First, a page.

STEVE HANKS/Lewiston (Idaho) Tribune
COOPERS FERRY, Idaho (AP) – Archaeological digs along the lower Salmon and North Fork Clearwater rivers are expanding what scientists know about the prehistory of the Pacific Northwest and may help revolutionize what is known about the first people to inhabit North America.
To a large extent, that revolution already is under way. Recently published discoveries at Paisley Caves in south-central Oregon knocked holes into a long-held theory about the peopling of the New World.
And an excavation at Coopers Ferry, near Cottonwood along the lower Salmon River, and another dig near the confluence of Kelly Creek with the North Fork Clearwater River, may bolster a competing theory about who the first Americans were and teach us about the way they lived.
In 1997, Oregon State University archaeologist Loren Davis discovered a cache of stone tools at Coopers Ferry that, according to radio carbon dating, are more than 13,000 years old.
This summer, and in future years, he and his students are expanding the site, which probably was a seasonal village, and looking for more artifacts. As they slowly work their way down through time and layers of earth, they hope to confirm the site holds clues that are among the oldest evidence of humans on the continent.
Items in the cache included projectile points, tools for making stone points and raw materials for making the tools.
“Sometimes, we talk about it in terms of ... an equipment locker somebody basically put in the ground, and they could come back and open it up and use it,” Davis said. “To be able to envision the use of the landscape from this place through the kinds of tools and features we see in the ground, that is exciting.
“If ultimately, the bottom part of the site ends up being 13,000 calendar years old or older, it will be as important as Paisley, if not more important because Paisley Caves doesn’t have a lot of artifacts. It’s pretty lean on artifacts,” he said.
But Paisley has proved to be rich in important data. Davis is part of a team that meticulously documented human use at the site dating back more than 14,000 years.
They discovered fossilized human feces known as coprolites more than 14,300 years old and a different style of projectile points, known as Western stemmed points, that are nearly 13,000 years old. The dates are important because the coprolites are older than any Clovis points found on the continent. While the stone points are not as old, they represent a different technology than Clovis points.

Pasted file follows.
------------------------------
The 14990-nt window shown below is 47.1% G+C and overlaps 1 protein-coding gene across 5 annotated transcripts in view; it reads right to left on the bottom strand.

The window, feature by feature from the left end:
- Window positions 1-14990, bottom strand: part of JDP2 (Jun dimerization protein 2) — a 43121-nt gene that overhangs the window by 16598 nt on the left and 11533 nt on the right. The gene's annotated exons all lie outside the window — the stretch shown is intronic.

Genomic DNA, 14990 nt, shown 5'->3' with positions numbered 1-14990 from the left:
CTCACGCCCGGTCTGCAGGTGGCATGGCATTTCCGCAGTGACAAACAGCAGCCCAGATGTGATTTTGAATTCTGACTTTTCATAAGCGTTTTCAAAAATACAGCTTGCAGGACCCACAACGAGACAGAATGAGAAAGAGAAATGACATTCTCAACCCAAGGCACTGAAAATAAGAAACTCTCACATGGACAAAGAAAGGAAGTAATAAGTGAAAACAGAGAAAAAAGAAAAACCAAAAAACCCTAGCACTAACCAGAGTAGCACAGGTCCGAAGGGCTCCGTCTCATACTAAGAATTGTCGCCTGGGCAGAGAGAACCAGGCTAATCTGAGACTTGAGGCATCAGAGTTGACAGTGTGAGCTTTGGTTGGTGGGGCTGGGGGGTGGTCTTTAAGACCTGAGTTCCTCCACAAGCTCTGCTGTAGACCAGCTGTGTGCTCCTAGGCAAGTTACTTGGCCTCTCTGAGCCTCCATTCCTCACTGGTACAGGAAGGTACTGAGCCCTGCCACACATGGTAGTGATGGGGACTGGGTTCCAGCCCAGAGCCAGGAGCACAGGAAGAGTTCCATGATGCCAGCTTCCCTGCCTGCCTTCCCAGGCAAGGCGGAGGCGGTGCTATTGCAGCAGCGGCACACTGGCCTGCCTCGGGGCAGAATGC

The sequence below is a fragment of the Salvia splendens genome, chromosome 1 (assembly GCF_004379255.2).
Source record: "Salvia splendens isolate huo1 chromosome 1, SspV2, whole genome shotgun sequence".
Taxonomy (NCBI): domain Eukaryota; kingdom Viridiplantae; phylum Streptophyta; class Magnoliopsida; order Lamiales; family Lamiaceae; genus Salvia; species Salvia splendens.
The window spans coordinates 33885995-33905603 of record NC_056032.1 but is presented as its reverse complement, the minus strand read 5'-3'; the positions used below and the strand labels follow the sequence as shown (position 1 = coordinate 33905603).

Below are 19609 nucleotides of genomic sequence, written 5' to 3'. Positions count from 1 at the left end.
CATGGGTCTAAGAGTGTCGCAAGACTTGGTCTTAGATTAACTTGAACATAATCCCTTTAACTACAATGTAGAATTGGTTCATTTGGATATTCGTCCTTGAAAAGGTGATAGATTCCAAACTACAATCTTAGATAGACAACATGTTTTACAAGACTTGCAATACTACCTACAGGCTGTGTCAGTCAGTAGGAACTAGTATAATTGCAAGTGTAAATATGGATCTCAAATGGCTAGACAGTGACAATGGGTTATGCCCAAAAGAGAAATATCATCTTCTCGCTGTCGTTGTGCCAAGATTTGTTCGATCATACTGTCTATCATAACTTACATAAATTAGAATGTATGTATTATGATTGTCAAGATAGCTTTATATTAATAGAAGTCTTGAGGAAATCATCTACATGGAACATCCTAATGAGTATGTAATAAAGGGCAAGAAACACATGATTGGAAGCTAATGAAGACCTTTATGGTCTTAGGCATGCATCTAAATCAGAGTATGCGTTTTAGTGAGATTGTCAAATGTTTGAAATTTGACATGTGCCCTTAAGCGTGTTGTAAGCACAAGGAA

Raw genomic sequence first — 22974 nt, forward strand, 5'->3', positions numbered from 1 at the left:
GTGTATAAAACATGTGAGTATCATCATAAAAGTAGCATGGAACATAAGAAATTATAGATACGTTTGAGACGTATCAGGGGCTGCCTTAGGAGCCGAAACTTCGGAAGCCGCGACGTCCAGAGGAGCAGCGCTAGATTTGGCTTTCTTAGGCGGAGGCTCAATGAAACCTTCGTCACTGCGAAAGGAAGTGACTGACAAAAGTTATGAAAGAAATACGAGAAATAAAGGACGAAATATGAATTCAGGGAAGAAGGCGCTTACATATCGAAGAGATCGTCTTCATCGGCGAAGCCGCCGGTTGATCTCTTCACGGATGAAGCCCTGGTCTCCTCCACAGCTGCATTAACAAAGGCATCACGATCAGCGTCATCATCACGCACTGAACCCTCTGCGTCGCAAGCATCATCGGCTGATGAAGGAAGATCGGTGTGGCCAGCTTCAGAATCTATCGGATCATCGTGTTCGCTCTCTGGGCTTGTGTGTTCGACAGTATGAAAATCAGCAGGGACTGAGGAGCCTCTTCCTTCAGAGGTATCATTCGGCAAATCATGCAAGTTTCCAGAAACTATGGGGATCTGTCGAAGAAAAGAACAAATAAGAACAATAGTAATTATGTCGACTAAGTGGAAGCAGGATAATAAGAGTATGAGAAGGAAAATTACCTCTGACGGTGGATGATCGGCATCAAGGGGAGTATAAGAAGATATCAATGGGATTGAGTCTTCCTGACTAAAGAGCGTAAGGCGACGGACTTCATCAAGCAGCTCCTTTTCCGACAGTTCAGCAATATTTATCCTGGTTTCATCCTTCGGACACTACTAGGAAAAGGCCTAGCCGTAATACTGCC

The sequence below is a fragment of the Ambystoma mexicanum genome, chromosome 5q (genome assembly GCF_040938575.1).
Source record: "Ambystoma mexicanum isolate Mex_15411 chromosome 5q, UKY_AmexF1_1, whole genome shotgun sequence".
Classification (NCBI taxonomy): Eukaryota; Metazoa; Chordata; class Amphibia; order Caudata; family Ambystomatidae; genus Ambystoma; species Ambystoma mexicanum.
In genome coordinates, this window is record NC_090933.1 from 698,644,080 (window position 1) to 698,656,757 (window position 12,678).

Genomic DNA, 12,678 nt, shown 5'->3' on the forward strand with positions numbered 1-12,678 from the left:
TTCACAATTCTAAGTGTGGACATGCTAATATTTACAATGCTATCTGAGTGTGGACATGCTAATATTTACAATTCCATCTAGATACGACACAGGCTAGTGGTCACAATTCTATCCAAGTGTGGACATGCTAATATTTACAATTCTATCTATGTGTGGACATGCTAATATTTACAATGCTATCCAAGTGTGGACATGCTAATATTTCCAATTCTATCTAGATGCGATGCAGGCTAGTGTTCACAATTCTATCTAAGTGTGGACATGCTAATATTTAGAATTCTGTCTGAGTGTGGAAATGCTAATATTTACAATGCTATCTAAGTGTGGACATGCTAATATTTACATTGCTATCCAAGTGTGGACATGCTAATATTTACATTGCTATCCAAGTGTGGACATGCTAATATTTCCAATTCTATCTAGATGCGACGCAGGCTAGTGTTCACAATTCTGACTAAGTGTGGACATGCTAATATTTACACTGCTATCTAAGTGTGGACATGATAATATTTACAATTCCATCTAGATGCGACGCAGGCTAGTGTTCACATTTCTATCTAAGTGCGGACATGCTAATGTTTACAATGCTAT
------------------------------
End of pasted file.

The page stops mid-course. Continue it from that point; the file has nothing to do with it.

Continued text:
A debated theory says the Clovis people crossed a land bridge between northeastern Asia and North America, and proceeded south from present-day Yukon to Alberta, Canada, and into Montana through a corridor between ice fields.
They made distinctive projectile points, which were first discovered near Clovis, N.M., and have since been found in many places east of the Rockies. According to the “Clovis First” theory, these people were the first on the continent, and the ancestors of all Native Americans.
Under that theory, all other styles of stone points descended from the Clovis tradition. But the evidence at Paisley, where Western stemmed points were discovered and no Clovis points were found, indicates otherwise.
“We keep digging holes in the landscape down to the time period that should contain Clovis and we can’t find any, so the question is where are they?” Davis asked. “Maybe we already found them and they are not Clovis peoples. They are Western stemmed peoples and they truly represent a different but contemporaneous tradition.”